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Crypto .com Dismisses Speculation Of Financial Trouble, Says FTX Exposure Is Minimal
Singapore-based crypto exchange's chief executive said the firm will prove all naysayers wrong on the platform being in trouble, and that it has a robust balance sheet and took no risks.
Kabir V.
11:51 14th Nov, 2022
  •’s CEO addressed public concerns about its financials following FTX’s collapse.
  • An external audit report is planned in a few weeks to prove its “very strong balance sheet.”

Expect a tough crypto winter, but isn’t going anywhere, CEO Kris Marszalek said during a live interview hosted on its YouTube channel.

Over the past week,’s CRO token has dropped almost 45% on concerns the Singapore-based exchange will be the next to face a liquidity crisis. The exchange’s daily volume has collapsed from last year's highs of around $4 billion to about $284 million this past October, according to data from Nomics, and withdrawals are on their way back up as users and investors remove their funds from the platform.

In the interview, Marszalek reiterated that the exchange has a strong balance sheet and said its exposure to FTX was limited to $10 million.

Chief executive Kris Marszalek took questions in a livestreaming YouTube address, and also said the platform always maintained reserves to match every coin customers held on its platform.

"We will just continue with our business as usual and we will prove all the naysayers and there is (sic) many of these right now on Twitter over the last couple of days," Marszalek said.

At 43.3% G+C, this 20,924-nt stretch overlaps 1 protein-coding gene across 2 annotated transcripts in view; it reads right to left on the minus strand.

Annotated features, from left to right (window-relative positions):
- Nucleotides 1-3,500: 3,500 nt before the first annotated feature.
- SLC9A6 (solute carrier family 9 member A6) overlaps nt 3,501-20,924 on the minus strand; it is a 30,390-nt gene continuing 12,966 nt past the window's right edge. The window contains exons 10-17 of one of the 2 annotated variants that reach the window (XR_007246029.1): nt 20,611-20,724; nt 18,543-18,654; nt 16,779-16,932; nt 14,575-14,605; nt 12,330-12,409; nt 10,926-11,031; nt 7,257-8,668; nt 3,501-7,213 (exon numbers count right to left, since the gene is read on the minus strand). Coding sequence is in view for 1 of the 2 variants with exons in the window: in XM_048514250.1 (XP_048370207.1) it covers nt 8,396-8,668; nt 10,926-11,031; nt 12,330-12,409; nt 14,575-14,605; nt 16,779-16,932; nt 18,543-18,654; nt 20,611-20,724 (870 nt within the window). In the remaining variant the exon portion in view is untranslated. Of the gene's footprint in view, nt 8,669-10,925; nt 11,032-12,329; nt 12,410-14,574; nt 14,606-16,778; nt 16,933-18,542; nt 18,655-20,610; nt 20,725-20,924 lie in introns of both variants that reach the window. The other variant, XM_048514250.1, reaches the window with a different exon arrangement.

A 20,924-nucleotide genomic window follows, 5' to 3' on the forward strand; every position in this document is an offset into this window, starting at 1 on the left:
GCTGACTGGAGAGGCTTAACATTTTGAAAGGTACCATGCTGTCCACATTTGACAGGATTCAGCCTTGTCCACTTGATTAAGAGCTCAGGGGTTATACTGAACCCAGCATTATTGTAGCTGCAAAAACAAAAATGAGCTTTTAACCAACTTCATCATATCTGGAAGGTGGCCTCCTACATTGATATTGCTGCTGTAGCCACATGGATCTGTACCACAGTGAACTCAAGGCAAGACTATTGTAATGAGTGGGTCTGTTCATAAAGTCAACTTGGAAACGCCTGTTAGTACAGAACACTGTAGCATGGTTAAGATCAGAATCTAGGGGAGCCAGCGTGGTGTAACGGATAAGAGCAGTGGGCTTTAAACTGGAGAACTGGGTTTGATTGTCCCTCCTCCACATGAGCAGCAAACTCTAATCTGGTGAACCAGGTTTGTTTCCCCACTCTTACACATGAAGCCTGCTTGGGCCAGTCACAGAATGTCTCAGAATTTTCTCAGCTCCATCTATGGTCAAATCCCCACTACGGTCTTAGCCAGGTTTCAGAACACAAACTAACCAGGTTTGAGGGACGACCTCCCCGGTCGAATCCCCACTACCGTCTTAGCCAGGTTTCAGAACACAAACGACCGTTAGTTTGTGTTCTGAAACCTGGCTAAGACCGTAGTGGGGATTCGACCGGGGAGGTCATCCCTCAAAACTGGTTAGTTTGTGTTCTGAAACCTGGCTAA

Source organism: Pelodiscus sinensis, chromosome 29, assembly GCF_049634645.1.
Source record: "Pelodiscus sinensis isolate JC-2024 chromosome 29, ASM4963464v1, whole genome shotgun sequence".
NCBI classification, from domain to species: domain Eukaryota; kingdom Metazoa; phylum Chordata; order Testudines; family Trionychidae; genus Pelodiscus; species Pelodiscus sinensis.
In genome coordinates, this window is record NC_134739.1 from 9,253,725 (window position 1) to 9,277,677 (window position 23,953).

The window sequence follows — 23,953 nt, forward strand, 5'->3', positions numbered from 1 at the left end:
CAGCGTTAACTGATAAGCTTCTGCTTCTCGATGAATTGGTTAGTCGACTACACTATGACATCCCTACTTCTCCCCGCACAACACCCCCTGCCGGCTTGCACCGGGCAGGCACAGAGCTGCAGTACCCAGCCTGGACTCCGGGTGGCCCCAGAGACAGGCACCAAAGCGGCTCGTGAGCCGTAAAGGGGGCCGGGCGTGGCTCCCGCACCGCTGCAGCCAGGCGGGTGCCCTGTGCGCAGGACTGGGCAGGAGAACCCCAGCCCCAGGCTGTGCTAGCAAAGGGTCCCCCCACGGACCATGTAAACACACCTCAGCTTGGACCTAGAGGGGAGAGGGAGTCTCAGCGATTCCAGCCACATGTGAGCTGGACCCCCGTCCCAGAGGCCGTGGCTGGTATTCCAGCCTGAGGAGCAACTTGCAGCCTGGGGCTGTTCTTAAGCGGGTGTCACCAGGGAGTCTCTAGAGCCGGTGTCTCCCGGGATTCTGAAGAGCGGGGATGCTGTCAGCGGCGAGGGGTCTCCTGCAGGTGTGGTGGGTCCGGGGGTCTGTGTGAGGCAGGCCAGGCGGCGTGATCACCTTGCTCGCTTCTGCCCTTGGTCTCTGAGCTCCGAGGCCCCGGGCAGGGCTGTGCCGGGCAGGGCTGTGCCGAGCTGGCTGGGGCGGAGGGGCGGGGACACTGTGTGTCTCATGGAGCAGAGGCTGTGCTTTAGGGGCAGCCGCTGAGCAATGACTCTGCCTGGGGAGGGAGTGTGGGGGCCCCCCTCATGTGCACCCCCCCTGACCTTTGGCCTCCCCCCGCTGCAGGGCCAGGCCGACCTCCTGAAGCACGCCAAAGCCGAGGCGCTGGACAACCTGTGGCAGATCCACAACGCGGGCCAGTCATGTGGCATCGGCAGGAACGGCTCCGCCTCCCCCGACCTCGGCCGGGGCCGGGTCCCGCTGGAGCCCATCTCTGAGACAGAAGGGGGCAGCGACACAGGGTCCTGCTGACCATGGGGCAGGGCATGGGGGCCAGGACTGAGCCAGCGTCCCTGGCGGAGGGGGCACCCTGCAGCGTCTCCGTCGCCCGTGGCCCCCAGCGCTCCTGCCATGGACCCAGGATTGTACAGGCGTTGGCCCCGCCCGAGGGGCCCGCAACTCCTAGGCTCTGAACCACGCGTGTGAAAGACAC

"We will prove them all wrong with our actions. We will continue operating as we have always operated. We will continue being the safe and secure place where everybody can access crypto."

An audited proof of reserves report will be published within weeks, he said, and that the exchange did not engage in any "irresponsible lending products".

The 'AMA' (ask-me-anything) came after investors took to twitter over the weekend to question a transfer of $400 million worth of ether tokens to another exchange called on Oct. 21.

Marszalek had tweeted to say the ether was recovered and returned to the exchange, but that failed to calm a jittery market. The Wall Street Journal reported that withdrawals at rose over the weekend after Marszalek's tweet.

"At no point were the funds at risk of being sent somewhere where we could not get it back. It happened over three weeks ago. It had nothing to do with any of the craziness that has been happening since FTX collapsed," the CEO said in response to questions, which around 7,000 people watched live.

The cryptocurrency market is already on edge with the spectacular public collapse of FTX last week. FTX had gone from being one of the largest exchanges worldwide to filing for bankruptcy. A Reuters report found that at least $1 billion of client funds were missing from FTX.

"This has set the industry back a good couple of years in the reputation that we have built," Marszalek said. "Trust was damaged, if not lost, and we need to focus on rebuilding trust."

The movement of ether at was discovered by a user who dug through transactions after the company posted its cold wallet addresses online. is among the top 10 exchanges by turnover globally, but smaller than FTX and market leader Binance. It made headlines in 2021 after it signed a $700 million deal to rename the Staples Center in Los Angeles as the Arena, and enlisted actor Matt Damon to promote the platform.

Marszalek said had 70 million individual customers worldwide, and had made revenues of a billion dollars in 2021 as well as in 2022.

The platform had moved about $1 billion to FTX over a year but most of it was recovered and exposure at the time of FTX's collapse was less than $10 million, he said.

Asked about why the exchange had 20% of its reserves in the meme token Shiba Inu (SHIB), Marszalek said that was because reserves were a direct one-to-one reflection of client holdings and that SHIB and Dogecoin had been hugely popular in 2021.


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